There’s nothing new. But there is a new urgency I can’t ignore or discount – to do so would be futile, and frankly, cowardly.
It appears that I’ve come to a place of no return with critical parts of my life that have always been up for negotiation.
Like the movement of tectonic plates, a deep and radical shifting of my priorities.
I find myself, with some regularity these days, shaking with rage. I feel also, and at the same time a profound sense of deep and steady calm, no less intense and alive than the anger. The word Ferocious comes to mind.
I have somehow expanded my capacity to contain Ferocity.
It feels quite safe in a dangerous sort of way. I’m mindful of a need for care.
While I read for my masters. While I make buffalo stew. While I use my chainsaw to cut firewood, practise new bow technique on my cello. While I write, sew, draw, listen to Joni Mitchell and RVW Symphony number 9 for work and pleasure.
While I think about wise, strong people who have been denied a voice of their own for far, far too long.
It’s difficult to put my finger on the ‘why now’ of this. I think that doesn’t matter. It’s the thundercloud that matters.
I will do the things I do for better reasons. I’ll learn to do other things, because they need to be done.
I don’t want to know how many hours I’ve spent online trying to write through and responding to ‘stick with the brand’ thinking, or the conversations that possibly should have been more focused on personal issues.
At the beginning of each day I tear myself from Guardian articles and online debates about the pros and cons of strategic voting and move on to more immediate and practical things, like building the integrity and health of my meagre artist’s income: details about rehearsals and performances, venues and instruments, music part distribution, class schedules and coaching in schools, cello practise and pedagogical research about teaching; the development of a new art course about Line, Light and Colour in time for folks to make Christmas gifts; the development and manifestation of new functional art for the November Studio Tour; at home, gathering up fall bounty and cooking/freezing soups, stews, stock for the winter, putting Summer into the back shed…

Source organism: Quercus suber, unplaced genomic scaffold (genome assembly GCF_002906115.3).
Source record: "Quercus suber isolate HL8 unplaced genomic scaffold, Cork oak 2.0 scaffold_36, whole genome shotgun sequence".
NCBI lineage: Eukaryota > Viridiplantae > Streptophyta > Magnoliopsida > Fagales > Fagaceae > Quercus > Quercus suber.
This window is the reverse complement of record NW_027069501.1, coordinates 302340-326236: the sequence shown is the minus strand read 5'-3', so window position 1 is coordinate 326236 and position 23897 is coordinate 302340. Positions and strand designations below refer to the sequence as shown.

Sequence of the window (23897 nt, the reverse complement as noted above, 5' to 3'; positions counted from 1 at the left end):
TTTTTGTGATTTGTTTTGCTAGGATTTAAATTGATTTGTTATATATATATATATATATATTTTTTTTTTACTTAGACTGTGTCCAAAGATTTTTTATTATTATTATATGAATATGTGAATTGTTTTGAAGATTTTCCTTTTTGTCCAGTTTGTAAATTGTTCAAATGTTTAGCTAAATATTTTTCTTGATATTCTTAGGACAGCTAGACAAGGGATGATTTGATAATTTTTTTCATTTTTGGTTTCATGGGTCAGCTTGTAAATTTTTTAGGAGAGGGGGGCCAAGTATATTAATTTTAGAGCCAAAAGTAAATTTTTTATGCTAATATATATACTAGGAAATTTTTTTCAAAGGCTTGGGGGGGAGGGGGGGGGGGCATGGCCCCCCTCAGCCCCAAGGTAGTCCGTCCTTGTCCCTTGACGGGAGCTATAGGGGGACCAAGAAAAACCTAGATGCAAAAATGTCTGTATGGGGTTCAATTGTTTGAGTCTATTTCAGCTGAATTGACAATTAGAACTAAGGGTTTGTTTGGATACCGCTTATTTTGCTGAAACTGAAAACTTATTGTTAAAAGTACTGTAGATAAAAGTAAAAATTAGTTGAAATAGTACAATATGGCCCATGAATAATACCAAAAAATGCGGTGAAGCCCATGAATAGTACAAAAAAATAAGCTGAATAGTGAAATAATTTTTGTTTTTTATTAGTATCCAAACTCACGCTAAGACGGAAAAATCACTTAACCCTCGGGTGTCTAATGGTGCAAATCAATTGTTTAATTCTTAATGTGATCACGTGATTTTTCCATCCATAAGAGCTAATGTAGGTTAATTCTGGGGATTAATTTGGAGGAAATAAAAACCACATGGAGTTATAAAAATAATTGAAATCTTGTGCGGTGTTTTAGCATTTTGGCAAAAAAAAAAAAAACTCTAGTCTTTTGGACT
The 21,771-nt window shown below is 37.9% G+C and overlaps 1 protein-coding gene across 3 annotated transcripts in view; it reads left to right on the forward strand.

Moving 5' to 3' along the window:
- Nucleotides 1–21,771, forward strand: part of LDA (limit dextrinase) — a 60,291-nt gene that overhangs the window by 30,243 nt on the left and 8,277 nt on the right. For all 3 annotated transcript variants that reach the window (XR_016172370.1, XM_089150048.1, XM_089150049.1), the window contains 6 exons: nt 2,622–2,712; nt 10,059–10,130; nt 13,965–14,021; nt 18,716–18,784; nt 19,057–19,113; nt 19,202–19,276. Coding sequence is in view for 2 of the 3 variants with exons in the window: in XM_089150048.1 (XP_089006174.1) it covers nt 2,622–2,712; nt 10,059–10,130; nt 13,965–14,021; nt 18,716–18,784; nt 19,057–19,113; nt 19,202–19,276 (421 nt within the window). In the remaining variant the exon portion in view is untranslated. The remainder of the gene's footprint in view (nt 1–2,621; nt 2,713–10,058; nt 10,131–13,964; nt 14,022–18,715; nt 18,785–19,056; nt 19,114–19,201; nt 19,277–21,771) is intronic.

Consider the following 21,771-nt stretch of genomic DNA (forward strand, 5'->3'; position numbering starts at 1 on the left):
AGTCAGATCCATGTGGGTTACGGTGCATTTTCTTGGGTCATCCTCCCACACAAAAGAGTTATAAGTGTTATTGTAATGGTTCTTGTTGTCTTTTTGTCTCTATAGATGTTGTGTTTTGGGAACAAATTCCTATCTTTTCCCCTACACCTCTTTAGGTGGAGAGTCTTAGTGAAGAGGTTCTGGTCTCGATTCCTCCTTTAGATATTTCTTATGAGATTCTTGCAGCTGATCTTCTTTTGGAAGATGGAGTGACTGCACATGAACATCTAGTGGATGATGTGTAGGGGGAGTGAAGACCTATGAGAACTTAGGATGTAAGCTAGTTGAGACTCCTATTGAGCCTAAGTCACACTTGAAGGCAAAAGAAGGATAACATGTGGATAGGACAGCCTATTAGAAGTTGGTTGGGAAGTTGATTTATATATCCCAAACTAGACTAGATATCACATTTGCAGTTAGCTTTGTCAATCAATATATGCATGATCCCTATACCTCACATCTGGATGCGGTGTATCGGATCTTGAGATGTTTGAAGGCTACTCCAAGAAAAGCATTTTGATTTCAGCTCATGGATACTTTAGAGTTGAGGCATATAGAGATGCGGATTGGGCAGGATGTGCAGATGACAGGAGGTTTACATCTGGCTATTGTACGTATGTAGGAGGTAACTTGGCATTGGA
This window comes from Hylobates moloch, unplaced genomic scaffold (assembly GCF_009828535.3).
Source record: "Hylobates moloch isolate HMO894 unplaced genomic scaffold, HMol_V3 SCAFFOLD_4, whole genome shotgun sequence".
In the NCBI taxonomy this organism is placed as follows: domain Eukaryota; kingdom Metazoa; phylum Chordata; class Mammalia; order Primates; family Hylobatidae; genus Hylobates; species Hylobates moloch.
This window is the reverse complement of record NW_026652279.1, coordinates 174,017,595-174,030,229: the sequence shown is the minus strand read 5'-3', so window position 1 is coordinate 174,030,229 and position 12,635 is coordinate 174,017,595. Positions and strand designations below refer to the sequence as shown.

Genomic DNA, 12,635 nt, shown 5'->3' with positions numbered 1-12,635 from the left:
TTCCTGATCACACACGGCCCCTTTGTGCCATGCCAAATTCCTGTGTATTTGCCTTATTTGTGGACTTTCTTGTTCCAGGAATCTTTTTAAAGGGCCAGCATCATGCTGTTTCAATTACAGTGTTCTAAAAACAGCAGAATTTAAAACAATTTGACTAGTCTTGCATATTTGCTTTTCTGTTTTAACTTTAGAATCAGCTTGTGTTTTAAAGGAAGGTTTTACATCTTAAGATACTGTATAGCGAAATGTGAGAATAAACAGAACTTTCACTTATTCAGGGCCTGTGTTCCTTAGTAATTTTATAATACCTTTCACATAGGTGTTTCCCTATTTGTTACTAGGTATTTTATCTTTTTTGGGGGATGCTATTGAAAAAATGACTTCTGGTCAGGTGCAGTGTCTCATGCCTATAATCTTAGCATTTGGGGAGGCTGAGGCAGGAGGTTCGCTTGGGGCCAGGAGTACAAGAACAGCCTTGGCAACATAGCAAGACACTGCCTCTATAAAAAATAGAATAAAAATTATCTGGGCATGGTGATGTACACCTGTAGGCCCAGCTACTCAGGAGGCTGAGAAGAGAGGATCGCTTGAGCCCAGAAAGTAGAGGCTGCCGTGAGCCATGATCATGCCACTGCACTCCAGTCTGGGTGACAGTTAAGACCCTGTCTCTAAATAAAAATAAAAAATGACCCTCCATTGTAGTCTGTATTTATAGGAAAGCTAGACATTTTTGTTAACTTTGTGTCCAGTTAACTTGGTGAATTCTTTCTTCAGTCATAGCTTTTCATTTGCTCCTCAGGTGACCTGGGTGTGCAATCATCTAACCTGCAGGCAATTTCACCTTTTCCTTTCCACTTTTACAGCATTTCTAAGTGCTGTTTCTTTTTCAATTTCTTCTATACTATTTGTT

To not attend to these things would be to exhibit a total lack of self respect. But I’m aware that the current reward at the end of each day is permission to engage wholeheartedly in the process of this election, which grows more and more like a comic book each day.
The personal is political. In this 2015 National Election Canada struggles to reclaim, rebuild and then manifest our Self Respect, while the world watches.
I fully intended to use these days in my studio to work on the #Water project, but this election has changed my mind.
The Massie Hall #Water show has been postponed until April 2016, when the ice cracks and the streams flow again after our long long freeze.